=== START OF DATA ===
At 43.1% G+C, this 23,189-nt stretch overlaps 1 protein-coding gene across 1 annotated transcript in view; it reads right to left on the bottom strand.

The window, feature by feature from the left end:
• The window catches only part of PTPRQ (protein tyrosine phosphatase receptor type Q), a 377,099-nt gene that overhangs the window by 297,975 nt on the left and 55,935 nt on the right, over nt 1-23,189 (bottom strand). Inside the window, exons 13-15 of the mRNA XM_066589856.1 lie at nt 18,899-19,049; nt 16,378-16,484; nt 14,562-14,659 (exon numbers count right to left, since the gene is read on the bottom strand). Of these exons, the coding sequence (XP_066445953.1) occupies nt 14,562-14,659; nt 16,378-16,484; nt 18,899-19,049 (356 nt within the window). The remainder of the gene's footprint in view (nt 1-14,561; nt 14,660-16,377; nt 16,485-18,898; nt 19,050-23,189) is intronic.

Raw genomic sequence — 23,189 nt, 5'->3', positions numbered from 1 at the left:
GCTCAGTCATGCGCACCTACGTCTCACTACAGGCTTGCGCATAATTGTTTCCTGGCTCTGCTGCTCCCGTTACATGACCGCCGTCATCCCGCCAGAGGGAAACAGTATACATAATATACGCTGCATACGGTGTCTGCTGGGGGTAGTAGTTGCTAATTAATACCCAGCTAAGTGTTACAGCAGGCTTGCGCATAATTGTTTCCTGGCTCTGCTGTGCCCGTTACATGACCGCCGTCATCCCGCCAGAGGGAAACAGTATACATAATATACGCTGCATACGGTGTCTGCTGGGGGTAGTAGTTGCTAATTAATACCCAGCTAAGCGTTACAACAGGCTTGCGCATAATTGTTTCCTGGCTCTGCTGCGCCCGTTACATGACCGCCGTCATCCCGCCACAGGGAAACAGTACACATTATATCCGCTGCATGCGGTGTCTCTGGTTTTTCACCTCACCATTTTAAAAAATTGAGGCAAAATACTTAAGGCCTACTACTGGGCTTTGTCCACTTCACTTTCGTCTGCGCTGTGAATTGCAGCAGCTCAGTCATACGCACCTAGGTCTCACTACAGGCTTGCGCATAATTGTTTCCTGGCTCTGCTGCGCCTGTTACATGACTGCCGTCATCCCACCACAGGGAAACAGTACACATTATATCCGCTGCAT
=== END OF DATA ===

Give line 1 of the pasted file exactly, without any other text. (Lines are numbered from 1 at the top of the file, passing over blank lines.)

At 43.1% G+C, this 23,189-nt stretch overlaps 1 protein-coding gene across 1 annotated transcript in view; it reads right to left on the bottom strand.